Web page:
Helping kids get enough sleep, even in summer

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By Tami Hoey By Tami Hoey
By Tami Hoey By Tami Hoey
By Tami Hoey By Tami Hoey
By Tami Hoey By Tami Hoey

PHOENIX -- Who couldn't use a little more sleep? But with the sun coming up earlier and the end of the school year approaching, it can be tough for kids and parents alike to get enough shut-eye.

Sleep expert Dr. Robert Rosenberg joined Yetta Gibson on Wednesday's Good Morning Arizona with some advice about how to keep your kids and the rest of the family on a good, regular sleep schedule, even in the summer.

He says children actually need more sleep than you might think. "One- to 3-year-olds need 12 hours of sleep, counting naps," says Rosenberg. Meantime, 3- to 5-year-olds need 11 hours. Kids age 5 through 9 need nine to 10 hours, and those age 10-17 need nine hours.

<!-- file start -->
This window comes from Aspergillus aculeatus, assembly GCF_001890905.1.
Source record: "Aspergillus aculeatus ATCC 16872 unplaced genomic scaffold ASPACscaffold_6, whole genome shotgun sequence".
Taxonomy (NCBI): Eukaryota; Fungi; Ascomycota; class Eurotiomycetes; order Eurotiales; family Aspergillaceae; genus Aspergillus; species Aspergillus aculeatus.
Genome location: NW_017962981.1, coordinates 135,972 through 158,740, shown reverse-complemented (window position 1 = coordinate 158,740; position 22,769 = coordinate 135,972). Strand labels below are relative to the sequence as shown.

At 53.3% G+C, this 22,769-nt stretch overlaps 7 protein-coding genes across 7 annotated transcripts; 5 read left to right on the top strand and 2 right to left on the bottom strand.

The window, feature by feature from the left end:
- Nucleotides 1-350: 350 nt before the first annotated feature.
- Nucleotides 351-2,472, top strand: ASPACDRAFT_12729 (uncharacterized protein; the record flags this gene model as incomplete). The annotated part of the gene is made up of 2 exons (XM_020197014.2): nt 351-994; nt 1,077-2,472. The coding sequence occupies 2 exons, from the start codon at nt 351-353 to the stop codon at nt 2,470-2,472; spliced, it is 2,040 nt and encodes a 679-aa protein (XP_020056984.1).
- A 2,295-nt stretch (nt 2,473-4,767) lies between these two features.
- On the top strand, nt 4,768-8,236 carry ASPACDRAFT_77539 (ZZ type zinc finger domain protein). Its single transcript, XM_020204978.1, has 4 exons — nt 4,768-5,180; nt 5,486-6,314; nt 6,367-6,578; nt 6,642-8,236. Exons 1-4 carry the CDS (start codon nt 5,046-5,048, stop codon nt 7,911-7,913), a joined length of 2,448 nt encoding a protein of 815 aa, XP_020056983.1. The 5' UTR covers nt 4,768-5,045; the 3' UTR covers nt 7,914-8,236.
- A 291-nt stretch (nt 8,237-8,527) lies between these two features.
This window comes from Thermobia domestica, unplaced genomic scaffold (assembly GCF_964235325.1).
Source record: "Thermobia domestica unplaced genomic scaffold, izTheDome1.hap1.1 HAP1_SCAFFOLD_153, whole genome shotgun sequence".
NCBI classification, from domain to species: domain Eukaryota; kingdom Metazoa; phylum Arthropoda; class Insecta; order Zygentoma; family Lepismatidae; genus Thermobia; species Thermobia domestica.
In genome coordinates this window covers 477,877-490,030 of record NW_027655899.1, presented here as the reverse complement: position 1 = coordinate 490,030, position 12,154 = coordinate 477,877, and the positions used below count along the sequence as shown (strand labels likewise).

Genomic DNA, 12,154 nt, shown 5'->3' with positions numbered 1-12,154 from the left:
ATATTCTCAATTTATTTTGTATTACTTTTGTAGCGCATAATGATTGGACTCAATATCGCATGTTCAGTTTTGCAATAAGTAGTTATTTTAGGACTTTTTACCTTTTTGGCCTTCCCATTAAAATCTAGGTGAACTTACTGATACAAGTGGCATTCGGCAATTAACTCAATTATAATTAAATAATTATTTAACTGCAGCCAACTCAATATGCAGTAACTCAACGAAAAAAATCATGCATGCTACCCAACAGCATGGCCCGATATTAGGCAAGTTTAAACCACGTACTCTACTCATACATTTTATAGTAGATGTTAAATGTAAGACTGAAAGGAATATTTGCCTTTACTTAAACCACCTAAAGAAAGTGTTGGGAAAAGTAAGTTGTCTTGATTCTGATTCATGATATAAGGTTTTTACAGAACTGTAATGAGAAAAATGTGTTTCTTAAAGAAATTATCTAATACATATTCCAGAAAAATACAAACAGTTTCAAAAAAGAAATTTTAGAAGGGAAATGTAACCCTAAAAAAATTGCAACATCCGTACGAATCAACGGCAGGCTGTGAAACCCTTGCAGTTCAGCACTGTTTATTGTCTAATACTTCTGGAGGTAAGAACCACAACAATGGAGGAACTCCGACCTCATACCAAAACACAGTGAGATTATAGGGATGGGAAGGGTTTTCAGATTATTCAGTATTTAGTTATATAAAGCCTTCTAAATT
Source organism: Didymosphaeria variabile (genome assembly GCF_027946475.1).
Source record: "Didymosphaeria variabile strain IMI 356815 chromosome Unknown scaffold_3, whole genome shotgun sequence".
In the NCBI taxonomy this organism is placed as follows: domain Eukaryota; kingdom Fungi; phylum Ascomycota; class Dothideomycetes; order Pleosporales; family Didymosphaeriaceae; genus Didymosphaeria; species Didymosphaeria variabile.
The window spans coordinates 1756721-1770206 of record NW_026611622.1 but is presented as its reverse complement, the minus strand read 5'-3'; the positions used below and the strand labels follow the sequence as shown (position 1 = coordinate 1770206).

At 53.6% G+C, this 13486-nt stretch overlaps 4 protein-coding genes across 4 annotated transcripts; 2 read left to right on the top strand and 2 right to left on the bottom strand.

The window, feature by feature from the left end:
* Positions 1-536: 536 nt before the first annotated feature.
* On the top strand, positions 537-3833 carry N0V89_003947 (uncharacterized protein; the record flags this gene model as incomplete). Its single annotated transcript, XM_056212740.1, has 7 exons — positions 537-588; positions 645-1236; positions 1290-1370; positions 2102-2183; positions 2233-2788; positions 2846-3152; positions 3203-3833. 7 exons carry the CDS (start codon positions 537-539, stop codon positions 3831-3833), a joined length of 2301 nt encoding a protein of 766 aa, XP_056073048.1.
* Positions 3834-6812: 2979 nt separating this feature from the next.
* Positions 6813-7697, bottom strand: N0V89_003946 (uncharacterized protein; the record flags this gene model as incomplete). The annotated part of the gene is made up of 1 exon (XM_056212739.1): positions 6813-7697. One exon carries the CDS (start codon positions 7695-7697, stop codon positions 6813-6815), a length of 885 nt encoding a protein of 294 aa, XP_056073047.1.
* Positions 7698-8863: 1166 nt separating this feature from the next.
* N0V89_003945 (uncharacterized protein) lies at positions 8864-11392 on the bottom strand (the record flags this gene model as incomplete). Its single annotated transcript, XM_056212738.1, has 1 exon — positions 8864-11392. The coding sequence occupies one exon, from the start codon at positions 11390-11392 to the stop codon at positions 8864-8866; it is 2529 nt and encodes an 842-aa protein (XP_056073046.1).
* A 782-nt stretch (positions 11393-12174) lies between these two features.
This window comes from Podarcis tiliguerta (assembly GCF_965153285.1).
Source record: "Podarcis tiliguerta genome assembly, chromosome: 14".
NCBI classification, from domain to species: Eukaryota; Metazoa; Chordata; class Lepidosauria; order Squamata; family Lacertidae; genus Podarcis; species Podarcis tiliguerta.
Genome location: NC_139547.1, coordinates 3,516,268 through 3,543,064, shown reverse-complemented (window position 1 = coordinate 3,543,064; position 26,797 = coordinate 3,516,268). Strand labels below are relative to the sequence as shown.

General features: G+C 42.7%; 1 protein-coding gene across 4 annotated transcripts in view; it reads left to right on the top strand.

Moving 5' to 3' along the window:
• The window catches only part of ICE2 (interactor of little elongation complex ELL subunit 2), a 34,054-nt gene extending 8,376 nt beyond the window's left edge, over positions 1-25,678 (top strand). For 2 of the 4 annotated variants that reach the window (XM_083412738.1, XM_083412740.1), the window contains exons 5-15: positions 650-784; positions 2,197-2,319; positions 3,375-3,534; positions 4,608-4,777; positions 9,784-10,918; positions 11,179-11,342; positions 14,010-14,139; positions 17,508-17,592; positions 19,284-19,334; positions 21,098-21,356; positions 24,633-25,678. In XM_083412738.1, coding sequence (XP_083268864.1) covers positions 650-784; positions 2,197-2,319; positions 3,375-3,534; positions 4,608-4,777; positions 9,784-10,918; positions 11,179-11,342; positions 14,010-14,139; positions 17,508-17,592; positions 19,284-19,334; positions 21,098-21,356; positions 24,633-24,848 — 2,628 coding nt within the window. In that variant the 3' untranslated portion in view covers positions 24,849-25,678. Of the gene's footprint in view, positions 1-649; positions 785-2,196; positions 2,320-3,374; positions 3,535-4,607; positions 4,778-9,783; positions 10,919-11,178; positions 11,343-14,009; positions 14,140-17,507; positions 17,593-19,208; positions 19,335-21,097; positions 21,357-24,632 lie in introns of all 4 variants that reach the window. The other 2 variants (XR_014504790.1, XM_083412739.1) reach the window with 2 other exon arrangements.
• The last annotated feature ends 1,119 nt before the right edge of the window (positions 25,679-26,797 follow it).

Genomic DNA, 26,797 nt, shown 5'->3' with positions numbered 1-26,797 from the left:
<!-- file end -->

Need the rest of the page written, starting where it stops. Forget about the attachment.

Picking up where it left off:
It's important to keep children of all ages on a regular sleep schedule. Missing that needed sleep can lead to insomnia or behavioral problems.

Children should learn to self soothe, and not get used to bring held or rocked. If they don't, you might expect to see problems later in life. "20 percent of children who had behavioral insomnia in childhood went on to continue to having trouble sleeping all the way to adulthood.

When it comes to keeping kids on a regular sleep schedule, even in the summer, Rosenberg advises not letting them have any caffeine after 6 p.m.  There shouldn't be any strenuous exercise several hours before bedtime. And your kids shouldn't be playing video games or watching TV an hour before lights out.

"As for bedtime, don't let it go much longer than an hour compared to the school year," he says.

Dr. Rosenberg also discussed other sleep disorders called "para-somnias" like sleep walking or eating while asleep. "That means undesirable behaviors or experiences occurring during sleep." Those who suffer from disorders like that often don't remember doing anything unusual during sleep.

For some people it's hereditary. It can also be caused by alcohol, sleep apnea, or medication.